(CNN)Here's some background information about the U.S. Open Tennis Tournament.
It is held annually at the USTA Billie Jean King National Tennis Center in Arthur Ashe Stadium, Flushing Meadows, Queens, New York. It is the only Grand Slam tennis championship held in North America.
August 29, 2016-September 11, 2016 - The U.S. Open Tennis Tournament is scheduled to take place.
August 13, 2015 - Novak Djokovic defeats Roger Federer for the men's singles title.
Matches are in five categories: men's singles and doubles, women's singles and doubles, and mixed doubles.
Since 1978, the matches have been played on a hard-court surface covered with "DecoTurf" artificial grass.
The total base prize purse for 2015 was $42,253,400 million, with a top prize of $3.3 million for both the men's and women's singles champions.
Most singles finals without losing:
Richard Sears (men's) - 7 - (1881-87)
Alice Marble (women's) - 4 - (1936, 1938-40)
Most singles finals (win or lose):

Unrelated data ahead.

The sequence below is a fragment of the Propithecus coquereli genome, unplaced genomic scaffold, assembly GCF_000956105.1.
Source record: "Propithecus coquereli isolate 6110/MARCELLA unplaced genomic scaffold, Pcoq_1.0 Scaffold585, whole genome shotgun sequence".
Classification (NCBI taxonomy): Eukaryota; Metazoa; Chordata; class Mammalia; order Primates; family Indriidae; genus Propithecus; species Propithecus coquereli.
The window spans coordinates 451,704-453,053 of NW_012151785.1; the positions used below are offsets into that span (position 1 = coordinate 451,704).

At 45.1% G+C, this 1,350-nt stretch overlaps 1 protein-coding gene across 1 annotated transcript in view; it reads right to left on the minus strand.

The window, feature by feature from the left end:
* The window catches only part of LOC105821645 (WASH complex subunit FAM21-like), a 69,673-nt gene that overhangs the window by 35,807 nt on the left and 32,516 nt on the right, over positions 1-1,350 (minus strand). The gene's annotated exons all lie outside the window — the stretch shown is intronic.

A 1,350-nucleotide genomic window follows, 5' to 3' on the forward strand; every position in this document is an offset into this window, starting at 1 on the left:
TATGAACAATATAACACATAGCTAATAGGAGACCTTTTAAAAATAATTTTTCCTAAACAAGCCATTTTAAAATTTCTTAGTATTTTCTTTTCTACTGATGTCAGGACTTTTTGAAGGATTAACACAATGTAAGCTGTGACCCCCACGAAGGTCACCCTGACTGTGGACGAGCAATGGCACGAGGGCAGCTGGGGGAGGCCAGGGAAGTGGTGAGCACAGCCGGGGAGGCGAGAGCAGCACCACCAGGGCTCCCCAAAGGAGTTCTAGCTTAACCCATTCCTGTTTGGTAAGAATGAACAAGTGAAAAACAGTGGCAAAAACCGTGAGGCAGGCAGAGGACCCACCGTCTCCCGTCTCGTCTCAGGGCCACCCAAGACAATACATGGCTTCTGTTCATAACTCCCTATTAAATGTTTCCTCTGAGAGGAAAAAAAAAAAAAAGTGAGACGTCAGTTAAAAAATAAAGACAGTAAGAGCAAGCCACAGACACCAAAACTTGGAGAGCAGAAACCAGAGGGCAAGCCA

Bill Tilden (men's) - 10 - (1918-25, 1927, 1929)
Molla B. Mallory (women's) - 10 - (1915-18, 1920-24, 1926)
Most tournaments played (entire U.S. Open, not just finals):
Vic Seixas (men's) - 28 - (1940-42, 1944, 1946-69)
Martina Navratilova (women's) - 21 - (1973-93)
Winner of Most Men's Singles Titles:
Pre-1968 - Richard Sears, William Tilden, Bill Larned (tied with 7)
Post-1968 - Jimmy Connors, Pete Sampras, Roger Federer (tied with 5)
Winner of Most Women's Singles Titles:
Pre-1968 - Molla B. Mallory (8)
Winner of Most Consecutive Men's Titles:
Pre-1968 - Richard Sears (7)
Post-1968 - Roger Federer (5)
Winner of Most Consecutive Women's Titles:
Pre-1968 - Molla B. Mallory, Helen Jacobs (4)
Post-1968 - Chris Evert (4)
1881 - Begins as a singles men's tournament, for entertainment purposes only. The United States Championship is held at The Casino in Newport, Rhode Island. Richard Sears is the first champion.
1887 - Ellen Hansel is the first female singles winner.
1915-1920 - The tournaments are held at West Side Tennis Club in Forest Hills, New York.
1968 - The 'Open Era' starts. Professionals are now allowed to compete with amateurs. Name changes to the U.S. Open. Arthur Ashe is the first winner of the newly named tournament.
1973 - The U.S. Open becomes the first Grand Slam tournament to offer equal prize money to male and female winners.
1978 - The National Tennis Center at Flushing Meadows Corona Park becomes the site of the U.S. Open.
1997 - The stadium used for the tournament inside the USTA National Tennis Center is named Arthur Ashe Stadium.
2006 - The USTA National Tennis Center facility, home of the U.S. Open, is renamed the USTA Billie Jean King National Tennis Center.